Recent visitors highlight the wide variety of cuisine available here as well as the striking Puente de La Mujer (Bridge of Woman), a white structure designed by architect Santiago Calatrava. Calatrava's bridge is speculated to have been inspired by tango dancers. According to one TripAdvisor user, "The modern architecture is breathtaking. Across the woman's bridge (a sight in itself) is a good museum of modern art […] great for an afternoon stroll." You'll find Puerto Madero just north of San Telmo and La Boca.
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With its extensive collection of avant-garde 19th- and 20th-century works, the Museum of Latin American Art of Buenos Aires (MALBA) is an essential stopover for art lovers. The museum features the private collection of Eduardo Costanini, a real estate tycoon with an eye for iconic art. Highlights include the works of Frida Kahlo, Diego Rivera, and Antonio Berni. In addition to its temporary exhibits, the museum also hosts film and lecture series throughout the year.
Many visitors are just as impressed with the museum's contemporary design as they are with its art. One TripAdvisor user comments, "The range of modern art, both Latin American and North American, is phenomenal and the space and book store are terrific."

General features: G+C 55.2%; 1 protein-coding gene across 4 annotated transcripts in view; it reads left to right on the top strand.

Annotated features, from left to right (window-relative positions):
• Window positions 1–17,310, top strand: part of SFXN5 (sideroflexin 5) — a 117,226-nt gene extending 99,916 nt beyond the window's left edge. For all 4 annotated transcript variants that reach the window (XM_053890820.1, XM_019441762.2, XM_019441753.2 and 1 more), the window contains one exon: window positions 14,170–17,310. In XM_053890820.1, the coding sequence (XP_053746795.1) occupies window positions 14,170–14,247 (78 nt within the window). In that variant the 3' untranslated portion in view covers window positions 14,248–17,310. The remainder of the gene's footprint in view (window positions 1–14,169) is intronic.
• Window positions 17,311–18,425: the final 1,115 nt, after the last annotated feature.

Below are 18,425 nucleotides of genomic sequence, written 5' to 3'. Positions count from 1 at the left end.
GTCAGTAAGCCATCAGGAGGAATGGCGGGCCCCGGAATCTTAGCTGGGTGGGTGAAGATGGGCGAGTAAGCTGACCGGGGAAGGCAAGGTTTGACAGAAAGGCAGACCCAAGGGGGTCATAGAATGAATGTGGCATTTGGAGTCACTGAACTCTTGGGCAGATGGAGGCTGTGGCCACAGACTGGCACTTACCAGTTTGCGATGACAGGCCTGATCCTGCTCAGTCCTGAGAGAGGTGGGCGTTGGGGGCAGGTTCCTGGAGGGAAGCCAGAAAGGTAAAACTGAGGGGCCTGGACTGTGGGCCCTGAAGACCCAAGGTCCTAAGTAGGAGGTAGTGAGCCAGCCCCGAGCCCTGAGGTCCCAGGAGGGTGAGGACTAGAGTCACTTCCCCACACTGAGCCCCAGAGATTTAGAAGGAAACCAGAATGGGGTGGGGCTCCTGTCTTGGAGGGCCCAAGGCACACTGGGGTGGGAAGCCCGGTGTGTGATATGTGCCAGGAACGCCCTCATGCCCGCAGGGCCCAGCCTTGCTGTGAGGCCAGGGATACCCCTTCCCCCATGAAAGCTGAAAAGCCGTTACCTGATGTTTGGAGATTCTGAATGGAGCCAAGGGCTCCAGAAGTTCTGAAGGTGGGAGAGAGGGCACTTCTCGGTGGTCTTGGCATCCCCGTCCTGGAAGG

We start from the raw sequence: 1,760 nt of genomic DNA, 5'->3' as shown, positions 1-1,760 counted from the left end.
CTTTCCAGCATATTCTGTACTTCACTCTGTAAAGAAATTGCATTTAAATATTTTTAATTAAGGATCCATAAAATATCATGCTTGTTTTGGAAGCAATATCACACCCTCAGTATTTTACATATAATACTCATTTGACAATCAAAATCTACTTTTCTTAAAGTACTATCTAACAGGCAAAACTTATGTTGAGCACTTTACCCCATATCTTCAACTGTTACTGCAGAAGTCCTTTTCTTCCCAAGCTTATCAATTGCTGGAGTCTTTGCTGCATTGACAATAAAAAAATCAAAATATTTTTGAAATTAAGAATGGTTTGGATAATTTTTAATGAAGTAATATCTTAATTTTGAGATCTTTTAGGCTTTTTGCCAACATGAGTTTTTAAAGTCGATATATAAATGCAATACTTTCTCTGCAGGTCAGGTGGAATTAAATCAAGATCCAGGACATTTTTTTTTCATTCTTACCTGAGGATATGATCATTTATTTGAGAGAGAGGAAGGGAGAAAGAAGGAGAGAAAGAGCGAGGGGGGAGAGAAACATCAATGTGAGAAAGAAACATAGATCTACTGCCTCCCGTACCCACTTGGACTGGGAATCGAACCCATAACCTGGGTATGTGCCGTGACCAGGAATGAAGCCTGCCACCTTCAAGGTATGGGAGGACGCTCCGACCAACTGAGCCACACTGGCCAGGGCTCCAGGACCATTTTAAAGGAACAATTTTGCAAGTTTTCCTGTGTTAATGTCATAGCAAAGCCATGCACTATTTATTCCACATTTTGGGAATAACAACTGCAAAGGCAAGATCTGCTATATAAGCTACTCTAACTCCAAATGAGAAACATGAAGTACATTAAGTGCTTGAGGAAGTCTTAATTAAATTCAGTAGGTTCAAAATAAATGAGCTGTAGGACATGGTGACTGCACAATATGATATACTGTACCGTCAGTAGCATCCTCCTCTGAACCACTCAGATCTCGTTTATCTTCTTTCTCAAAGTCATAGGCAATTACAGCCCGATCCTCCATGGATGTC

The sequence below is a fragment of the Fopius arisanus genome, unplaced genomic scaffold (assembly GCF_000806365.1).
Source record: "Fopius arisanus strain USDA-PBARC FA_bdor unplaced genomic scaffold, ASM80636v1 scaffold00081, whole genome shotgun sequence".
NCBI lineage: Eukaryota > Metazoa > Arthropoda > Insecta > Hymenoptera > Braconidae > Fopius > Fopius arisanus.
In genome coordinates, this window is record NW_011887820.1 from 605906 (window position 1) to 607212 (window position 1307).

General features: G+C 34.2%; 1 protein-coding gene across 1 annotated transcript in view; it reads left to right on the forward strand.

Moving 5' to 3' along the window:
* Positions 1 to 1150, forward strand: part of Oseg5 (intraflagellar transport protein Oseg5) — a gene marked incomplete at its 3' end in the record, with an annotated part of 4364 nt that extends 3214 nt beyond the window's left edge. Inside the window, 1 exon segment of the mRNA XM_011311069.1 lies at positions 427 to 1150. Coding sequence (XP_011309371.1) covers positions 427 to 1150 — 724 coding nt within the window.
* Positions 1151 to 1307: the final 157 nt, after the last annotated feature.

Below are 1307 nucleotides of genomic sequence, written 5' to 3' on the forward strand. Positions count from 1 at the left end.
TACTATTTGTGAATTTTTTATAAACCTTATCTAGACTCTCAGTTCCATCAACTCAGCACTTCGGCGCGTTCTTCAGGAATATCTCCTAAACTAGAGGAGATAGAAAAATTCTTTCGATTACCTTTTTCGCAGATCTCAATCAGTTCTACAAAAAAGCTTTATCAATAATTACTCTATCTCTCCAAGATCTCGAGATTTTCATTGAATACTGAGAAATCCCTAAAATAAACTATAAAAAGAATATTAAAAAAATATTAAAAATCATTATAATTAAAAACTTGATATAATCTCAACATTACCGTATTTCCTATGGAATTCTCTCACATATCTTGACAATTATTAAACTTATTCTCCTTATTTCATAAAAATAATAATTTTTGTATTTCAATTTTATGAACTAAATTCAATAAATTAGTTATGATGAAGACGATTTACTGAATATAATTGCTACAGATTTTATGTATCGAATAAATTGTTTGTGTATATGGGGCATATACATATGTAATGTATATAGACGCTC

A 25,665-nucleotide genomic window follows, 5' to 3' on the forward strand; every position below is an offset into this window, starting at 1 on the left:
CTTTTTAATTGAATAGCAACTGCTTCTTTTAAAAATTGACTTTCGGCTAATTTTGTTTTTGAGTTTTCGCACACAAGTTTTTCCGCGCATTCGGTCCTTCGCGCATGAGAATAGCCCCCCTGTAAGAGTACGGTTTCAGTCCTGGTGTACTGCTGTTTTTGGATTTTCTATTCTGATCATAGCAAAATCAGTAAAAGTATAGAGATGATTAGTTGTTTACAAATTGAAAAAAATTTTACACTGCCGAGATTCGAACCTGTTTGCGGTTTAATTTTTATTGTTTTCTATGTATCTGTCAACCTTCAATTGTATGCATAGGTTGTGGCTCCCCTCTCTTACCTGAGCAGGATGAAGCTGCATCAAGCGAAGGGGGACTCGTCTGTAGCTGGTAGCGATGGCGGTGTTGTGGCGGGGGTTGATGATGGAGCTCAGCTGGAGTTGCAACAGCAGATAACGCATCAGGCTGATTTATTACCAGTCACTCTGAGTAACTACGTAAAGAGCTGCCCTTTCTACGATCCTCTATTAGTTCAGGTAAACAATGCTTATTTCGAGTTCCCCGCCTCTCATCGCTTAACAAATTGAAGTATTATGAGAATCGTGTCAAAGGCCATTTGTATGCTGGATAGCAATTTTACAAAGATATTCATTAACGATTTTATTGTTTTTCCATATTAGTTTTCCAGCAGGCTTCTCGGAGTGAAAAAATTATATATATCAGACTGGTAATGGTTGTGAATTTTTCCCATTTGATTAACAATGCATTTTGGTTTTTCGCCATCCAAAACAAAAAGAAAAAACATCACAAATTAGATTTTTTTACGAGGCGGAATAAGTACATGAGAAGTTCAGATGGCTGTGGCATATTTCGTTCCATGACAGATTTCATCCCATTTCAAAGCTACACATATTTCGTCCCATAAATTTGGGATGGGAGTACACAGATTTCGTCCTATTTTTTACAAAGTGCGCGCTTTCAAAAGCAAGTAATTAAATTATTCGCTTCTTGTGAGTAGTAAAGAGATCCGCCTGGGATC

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Essentially a playground, this interactive museum is comprised of rooms where kids explore a miniature Buenos Aires. Complete with a hospital, a newsroom, a TV station, and a post office, they run around replicas of city landmarks. Kids particularly love climbing through the mock plumbing system and playing doctor, reporter, and other professions. One TripAdvisor raves, "I was blown away. This place exceeds every other place I have secretly been bored in before."
The museum is located in Abasto Shopping Center, a massive complex found southwest of Recoleta and accessible from Corrientes Avenue. You can easily reach the museum via the Gardel subte stop. Admission on weekends costs 50 ARS (about $11.50 USD) for children and 20 ARS (about $4.50) for adults. On weekdays, prices increase to 55 ARS (about $12.50) for children and 20 ARS for adults. The museum welcomes visitors from 1 to 8 p.m. Wednesday through Monday. For additional information, consult the Children's Museum's official website (written in Spanish).